In anticipation of her upcoming solo exhibition at Regen Projects in Los Angeles, Smith spent some time via Zoom speaking to Karla Méndez about her show, what informs her work, and her intentional use of various mediums.
The layered mediums in the work of interdisciplinary artist, writer, and educator Sable Elyse Smith point to the corners of the carceral and justice system that are often hidden. The bright colours utilised in her Coloring Book series cover up the violence of the seemingly innocent intention of the lines below, sketching out images of judges, arrestees, and family members. These components call attention to the duplicity of the colouring books handed out to children whose parents have been incarcerated in an effort to help them understand the system of which they are members. Juxtaposed against the vibrancy of these pieces are her sculptures and videos, which display and mimic the emotional, physical, and psychological impact that incarceration has on families.
Smith’s work warrants a reaction of discomfort. A surface reading at a distance allows viewers to be pulled in by the colours and the larger-than-life depictions of ordinary objects like furniture, deceiving them into believing they have encountered some form of normality or safety. Yet, after closely engaging with any of her pieces, it becomes obvious that Smith has the desire for her work to disorient and force viewers to negotiate with systems of injustice. In anticipation of her upcoming solo exhibition at Regen Projects in Los Angeles, Smith spent some time via Zoom speaking to Karla Méndez about her show, what informs her work, and her intentional use of various mediums.
Karla Méndez: Can you tell me a little about your upcoming solo exhibition? What was the catalyst? What were some of the inspirations?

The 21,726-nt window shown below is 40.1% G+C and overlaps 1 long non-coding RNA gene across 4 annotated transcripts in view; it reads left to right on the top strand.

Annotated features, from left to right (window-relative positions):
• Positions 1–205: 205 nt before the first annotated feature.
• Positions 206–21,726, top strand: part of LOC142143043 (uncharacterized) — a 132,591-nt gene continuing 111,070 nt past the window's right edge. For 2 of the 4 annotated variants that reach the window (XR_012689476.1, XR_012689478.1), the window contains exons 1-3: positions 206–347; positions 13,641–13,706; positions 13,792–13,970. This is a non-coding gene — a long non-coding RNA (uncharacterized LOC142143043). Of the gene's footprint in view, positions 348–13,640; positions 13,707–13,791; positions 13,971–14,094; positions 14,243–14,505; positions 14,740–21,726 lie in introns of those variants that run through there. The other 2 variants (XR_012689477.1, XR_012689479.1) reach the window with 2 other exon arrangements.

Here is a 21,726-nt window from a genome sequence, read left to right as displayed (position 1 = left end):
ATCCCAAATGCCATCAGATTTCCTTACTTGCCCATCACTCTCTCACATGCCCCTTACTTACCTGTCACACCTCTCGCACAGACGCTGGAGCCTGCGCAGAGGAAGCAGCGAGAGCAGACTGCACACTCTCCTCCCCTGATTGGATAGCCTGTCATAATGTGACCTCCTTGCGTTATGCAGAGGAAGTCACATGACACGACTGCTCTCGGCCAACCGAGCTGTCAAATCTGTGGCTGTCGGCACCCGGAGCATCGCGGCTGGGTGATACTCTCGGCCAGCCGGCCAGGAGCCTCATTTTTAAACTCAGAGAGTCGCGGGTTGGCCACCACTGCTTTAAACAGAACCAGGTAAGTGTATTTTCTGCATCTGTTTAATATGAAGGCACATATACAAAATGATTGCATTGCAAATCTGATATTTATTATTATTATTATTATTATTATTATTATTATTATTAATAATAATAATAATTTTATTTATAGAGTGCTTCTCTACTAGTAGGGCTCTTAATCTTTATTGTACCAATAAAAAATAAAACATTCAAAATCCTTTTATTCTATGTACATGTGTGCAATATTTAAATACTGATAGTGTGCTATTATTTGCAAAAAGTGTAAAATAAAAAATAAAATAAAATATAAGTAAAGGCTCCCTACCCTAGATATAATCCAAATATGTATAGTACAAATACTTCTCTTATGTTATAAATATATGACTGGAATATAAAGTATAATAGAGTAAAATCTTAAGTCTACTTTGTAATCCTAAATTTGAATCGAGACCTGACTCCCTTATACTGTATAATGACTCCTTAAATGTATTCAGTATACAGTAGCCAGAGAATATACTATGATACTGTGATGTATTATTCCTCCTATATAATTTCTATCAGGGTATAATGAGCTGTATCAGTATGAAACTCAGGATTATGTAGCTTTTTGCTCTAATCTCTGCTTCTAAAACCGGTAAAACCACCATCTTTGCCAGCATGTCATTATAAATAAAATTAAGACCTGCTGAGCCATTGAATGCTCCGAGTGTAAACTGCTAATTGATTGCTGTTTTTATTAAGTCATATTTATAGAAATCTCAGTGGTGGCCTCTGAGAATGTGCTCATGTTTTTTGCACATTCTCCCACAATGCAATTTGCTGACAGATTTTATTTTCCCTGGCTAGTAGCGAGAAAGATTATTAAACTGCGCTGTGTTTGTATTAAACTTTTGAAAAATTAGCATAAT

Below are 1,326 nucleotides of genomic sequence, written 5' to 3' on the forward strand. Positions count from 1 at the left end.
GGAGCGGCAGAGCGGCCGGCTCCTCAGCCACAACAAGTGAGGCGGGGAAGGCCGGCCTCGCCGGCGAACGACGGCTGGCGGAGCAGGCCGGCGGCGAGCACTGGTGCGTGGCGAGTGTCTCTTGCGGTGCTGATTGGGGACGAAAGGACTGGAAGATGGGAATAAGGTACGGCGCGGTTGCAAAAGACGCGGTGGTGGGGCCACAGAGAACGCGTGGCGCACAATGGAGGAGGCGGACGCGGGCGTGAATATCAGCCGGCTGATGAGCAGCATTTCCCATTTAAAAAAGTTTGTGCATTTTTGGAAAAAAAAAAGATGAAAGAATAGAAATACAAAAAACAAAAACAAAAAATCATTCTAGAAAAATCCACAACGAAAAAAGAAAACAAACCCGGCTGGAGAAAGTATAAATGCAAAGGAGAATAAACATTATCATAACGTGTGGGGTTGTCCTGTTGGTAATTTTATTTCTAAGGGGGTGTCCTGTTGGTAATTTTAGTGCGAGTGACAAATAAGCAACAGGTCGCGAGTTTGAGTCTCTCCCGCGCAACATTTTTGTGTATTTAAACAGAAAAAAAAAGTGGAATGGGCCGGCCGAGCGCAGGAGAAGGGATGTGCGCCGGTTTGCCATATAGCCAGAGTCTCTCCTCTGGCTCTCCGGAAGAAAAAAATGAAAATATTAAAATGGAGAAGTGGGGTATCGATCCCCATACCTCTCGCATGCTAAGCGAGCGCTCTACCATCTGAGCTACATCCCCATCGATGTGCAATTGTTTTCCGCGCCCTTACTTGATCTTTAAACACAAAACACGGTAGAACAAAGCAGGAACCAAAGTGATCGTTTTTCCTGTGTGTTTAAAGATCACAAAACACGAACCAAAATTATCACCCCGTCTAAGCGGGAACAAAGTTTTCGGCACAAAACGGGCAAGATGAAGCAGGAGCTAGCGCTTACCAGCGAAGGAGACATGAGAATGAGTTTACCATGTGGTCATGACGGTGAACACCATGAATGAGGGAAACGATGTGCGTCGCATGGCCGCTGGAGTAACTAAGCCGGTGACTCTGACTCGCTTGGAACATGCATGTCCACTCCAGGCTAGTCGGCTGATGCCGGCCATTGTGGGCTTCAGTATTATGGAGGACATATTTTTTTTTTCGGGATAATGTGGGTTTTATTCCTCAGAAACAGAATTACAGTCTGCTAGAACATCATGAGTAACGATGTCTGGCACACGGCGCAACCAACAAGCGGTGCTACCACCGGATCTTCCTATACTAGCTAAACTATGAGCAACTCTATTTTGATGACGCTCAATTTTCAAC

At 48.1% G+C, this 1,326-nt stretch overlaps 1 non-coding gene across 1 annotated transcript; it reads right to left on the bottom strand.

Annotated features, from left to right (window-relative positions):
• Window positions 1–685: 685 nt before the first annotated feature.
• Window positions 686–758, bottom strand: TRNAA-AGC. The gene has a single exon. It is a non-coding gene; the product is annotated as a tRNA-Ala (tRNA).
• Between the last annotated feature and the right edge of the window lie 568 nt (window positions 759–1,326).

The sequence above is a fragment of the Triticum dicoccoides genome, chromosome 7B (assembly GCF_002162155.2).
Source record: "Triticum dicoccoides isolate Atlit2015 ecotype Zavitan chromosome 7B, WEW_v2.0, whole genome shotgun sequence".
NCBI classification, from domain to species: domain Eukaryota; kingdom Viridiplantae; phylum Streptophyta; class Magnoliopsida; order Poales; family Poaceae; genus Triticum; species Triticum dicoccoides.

SES: This is my first real show in L.A., so I wanted to make sure that there was a space for all the different entry points and mediums that I’m thinking about because in some concentrated shows in the past, there would be one series and people would get attached to that. But I’m looking at and interested in these things from different directions, so this is a sampling of the processes and materials I use. There was a monumental sculpture I made for the most recent Whitney Biennial, which was basically furniture objects in the shape of a Ferris wheel. That piece and the ideas and site are the inspiration and springboard for the show. I became interested in thinking about both the temporary site, motifs, and caricature of this idea of a travelling carnival, fair, or amusement park, all spaces of entertainment, thrill, and chance that have temporariness. Particularly thinking through the history of the travelling carnival or fair, it’s a site that is put up and given a name. It’s deemed a space of entertainment, so anything that happens in that space is permissible. But if similar things happen outside of that space, then there’s conflict in what is morally permissible or not.
“I’m not trying to make something beautiful; the way I apply the paint is actually quite crude. I am using seduction as a camouflage to ground people.”
Thinking about language and naming has always been interesting, but especially pulling out an example that I thought people would be familiar with and might not necessarily question. If we’re thinking about the history of carnivals, there are people paraded around as “freak shows,” there’s violence, and people fighting each other or animals allowed in the space. The economy and commerce revolve around it, so I’m focused on using that as a caricature to reinsert this carceral context and dialogue of various systems of violence or oppression. That’s the aesthetic motif for the show.
Within that, there will be two smaller sculptures from the same series, which take prison visiting room furniture and use it as a modular building block to reconfigure obsolete objects or other objects reminiscent of architecture. There are a few brand new pages from the Coloring Book series that have never been seen, with the addition of grotesque caricatures of this carnival aesthetic placed on top. There is also a new neon text piece and two different photographic series.